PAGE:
One of the components that seems to be very susceptible to problems from oil sludge is the Variable Timing Actuator. There are very tiny passages in this co

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Categories:

Oil Changes

Repair in Pairs

Repair in Pairs

The bad news is many of us don't take care of our cars the way we should and that lack of maintenance will eventually catch up to us.

I wanted to focus in on one habit I would like to recommend you develop; that is to replace things in pairs. Whether it be a light bulb or a suspension part like a ball joint or a brake caliper, it is a good practice to replace both sides.

If you think about it, both sides of the car have the same amount of wear, so if one side wears out or breaks, you can be pretty sure the other side will not be far behind. Even if the part looks good, do yourself a favor and change it anyway. You won't know it, but, trust me, you will save yourself a fair amount of aggravation.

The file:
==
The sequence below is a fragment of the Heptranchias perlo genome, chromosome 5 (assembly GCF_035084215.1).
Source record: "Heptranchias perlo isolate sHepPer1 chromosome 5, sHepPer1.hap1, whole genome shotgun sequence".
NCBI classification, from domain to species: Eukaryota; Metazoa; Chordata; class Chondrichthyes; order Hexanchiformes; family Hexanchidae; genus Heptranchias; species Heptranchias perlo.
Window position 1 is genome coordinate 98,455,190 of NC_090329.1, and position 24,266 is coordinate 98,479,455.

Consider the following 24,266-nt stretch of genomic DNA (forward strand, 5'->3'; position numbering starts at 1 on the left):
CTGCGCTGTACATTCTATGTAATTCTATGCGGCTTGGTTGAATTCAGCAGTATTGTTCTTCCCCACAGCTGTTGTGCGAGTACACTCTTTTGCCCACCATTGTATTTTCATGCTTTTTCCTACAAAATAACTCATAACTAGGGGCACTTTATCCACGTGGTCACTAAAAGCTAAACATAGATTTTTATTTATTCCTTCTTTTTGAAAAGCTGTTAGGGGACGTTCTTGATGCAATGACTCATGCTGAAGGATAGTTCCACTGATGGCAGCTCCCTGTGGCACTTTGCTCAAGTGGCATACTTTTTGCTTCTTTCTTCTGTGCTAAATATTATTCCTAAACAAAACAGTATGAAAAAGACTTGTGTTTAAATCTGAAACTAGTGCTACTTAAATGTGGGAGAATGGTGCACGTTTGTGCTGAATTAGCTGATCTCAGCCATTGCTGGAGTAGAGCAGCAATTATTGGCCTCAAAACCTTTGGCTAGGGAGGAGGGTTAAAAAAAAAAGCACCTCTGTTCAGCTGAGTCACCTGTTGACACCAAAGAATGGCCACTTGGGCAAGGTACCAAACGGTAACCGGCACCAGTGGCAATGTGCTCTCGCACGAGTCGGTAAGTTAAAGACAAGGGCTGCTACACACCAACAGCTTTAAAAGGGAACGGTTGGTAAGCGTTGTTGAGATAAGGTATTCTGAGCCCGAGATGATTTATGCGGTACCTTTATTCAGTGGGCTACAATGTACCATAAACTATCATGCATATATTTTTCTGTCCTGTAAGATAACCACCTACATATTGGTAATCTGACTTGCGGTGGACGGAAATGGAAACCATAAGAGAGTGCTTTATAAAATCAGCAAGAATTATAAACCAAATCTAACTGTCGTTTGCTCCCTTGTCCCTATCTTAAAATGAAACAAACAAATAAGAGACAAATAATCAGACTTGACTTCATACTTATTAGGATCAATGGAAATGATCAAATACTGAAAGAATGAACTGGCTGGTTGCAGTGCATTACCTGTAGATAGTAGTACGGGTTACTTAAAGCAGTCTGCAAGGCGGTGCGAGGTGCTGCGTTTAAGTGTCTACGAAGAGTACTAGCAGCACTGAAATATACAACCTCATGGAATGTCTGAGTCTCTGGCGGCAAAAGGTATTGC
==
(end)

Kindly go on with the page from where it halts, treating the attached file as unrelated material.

Here are some of the parts you should change in pairs that come to mind, though not everything.

• Brakes and brake components like calipers and wheel cylinders, drums and rotors.

• Suspension parts like ball joints, tie rod ends, stru

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Polish up on windshield fine scratches

Polish up on windshield fine scratches

Q. I have a lot of little scratches on my windshield. When The sun shines on it, I can see the scratches, but when the sun is not shining, I don't see them.

Is there anything that I can put on the windshield to make the scratches go away so I don't notice them when the sun shines on it?